Even in the long-standing democratic countries such as the United Kingdom and the United States, there are warning signs of corrosion. Although, still classified as full democracies, with not so glamorous ranks 19 and 17, the decline in political participation in the UK, and in the US, the erosion of civil liberties and problems with the functioning of government, cannot be ignored. This should concern those, who in the past regarded these countries as leading in the spread of liberal democracy. The image and reputation of the democratic governance worldwide might have suffered from the credibility gaps opening in the domestic performance of both the US and the UK.
The EIU found that the democracy scores for 91 individual countries are lower in 2010 than in 2008. The most populous democracy, India, classified as a flawed democracy, went down 5 ranks to 40, due to low scores in the categories of political participation and political culture. The risk of declining support for democracy in India is also not without wider implications, since many people around the world watch India’s socio-economic development competition with China. The disenchantment with democratic politics might also come with an increasing attraction to the model of authoritarian capitalism as represented by China.
To date, the regional picture of Asia remains diverse. Apart from authoritarian regimes such as North Korea, Myanmar, Laos and Vietnam, some 13 countries actually score better in 2010 than in 2008. But in only 9 countries elections are denoted as free and fair. The concept of democratic political culture is subject to major qualifications, which cannot be explained away by so-called Asian values. Only Fiji underwent a regime shift from hybrid to authoritarian.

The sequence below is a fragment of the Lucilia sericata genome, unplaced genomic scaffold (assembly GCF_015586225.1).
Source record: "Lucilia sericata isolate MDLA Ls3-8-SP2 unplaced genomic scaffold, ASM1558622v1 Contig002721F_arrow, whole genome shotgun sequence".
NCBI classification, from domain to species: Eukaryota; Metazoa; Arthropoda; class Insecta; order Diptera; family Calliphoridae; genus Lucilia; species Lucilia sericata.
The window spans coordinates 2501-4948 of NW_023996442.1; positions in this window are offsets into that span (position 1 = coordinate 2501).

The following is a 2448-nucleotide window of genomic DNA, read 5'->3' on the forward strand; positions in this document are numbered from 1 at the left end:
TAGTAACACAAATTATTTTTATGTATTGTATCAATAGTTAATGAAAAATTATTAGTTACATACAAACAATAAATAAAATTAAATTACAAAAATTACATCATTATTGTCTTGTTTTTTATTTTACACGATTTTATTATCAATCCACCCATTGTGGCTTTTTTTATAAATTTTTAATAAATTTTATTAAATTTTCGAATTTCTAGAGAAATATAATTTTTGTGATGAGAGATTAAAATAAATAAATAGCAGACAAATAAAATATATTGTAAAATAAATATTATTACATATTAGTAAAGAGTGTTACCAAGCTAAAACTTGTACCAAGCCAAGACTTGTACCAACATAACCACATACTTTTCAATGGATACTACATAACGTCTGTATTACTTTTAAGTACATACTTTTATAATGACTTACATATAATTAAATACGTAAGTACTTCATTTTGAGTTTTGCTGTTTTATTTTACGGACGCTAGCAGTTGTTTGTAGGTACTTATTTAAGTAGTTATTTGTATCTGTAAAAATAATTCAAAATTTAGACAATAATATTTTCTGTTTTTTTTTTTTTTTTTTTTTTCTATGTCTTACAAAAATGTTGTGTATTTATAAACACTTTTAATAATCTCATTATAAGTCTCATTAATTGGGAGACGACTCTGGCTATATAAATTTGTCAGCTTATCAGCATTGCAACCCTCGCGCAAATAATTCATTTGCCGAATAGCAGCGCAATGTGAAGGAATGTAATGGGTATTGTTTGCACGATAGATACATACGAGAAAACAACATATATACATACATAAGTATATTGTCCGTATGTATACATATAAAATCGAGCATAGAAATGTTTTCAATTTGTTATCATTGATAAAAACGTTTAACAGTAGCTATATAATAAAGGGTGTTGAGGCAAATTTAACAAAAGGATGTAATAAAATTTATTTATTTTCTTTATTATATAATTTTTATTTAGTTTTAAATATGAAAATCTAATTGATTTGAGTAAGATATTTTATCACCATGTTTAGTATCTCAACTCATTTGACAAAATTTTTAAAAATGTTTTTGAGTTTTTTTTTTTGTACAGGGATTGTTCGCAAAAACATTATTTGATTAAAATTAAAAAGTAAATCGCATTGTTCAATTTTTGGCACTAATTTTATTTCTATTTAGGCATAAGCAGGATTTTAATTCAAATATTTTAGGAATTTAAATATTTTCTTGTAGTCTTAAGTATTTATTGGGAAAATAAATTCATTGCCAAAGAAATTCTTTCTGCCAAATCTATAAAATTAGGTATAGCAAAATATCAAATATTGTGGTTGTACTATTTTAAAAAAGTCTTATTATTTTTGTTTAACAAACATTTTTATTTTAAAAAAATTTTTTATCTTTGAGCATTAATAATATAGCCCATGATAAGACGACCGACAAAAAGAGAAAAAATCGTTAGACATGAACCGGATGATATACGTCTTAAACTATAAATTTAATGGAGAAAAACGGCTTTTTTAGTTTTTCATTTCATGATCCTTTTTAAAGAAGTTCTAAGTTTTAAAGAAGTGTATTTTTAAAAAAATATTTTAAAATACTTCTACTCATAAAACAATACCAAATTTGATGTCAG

A number of regime shifts took place in Latin America and Africa. Honduras, Bolivia and Nicaragua are no longer flawed democracies but now grouped within the hybrid regimes. A serious general threat to the functioning of democratic government in Latin America is posed by organized and violent crime related to the drugs trade. Only Uruguay and Costa Rica are graded as full democracies. The exaggeration of executive power and populism generally remains a burden on Latin America’s democratic culture.
In Africa, the former hybrid regimes Madagascar, Gambia and Ethiopia are now rated as authoritarian. On the other hand, two African countries, Ghana and Mali, have been upgraded to flawed democracies, being the only cases of democratization in the report period. Other flawed democracies include South Africa, Cape Verde, Botswana, Namibia, Lesotho and Benin. Whether some hybrid regimes like Malawi, Zambia, Tanzania, Senegal, Liberia, Uganda, Mozambique, Sierra Leone, Kenya and Burundi will manage to develop into flawed democracies requires critical observation over the next months. Half of the countries in Africa are still classified as authoritarian.
Causes of corrosion
What were the causes for the halt and backsliding of democratization? One reason can be found by looking at the regional strongholds of authoritarianism including the Middle East, North Africa and Central Asia. Authoritarian governments of countries rich in oil and other commodities command vast financial means to maintain their regimes. At the same time, the Western countries, who depend heavily on these natural resources for their economic well-being had neither the ambition nor a consistent strategy to foster political liberalization towards dictators they trade with. The gap between proclaimed democratic values and Western realpolitik has widened, in particular when it comes to securing resources supply.
The case for democracy has also suffered from the financial and economic crisis and the increasing commercial competition with emerging powers some of which are not exactly pure democracies. The need to coordinate global financial regulation and economic development issues within the G20 clearly reflects the new reality in world order. But it would be too simple to blame countries such as Russia and China for projecting economic power abroad without regard to human or civil rights. It was really major Western policy failures that inflicted the greatest damage on the idea of democracy. To begin with, the US strategy to export and install democracy by foreign military intervention in Iraq and Afghanistan has met serious criticism worldwide, harmed the appeal of democratic movements and gave authoritarian regimes a pretext to protect themselves against external interference.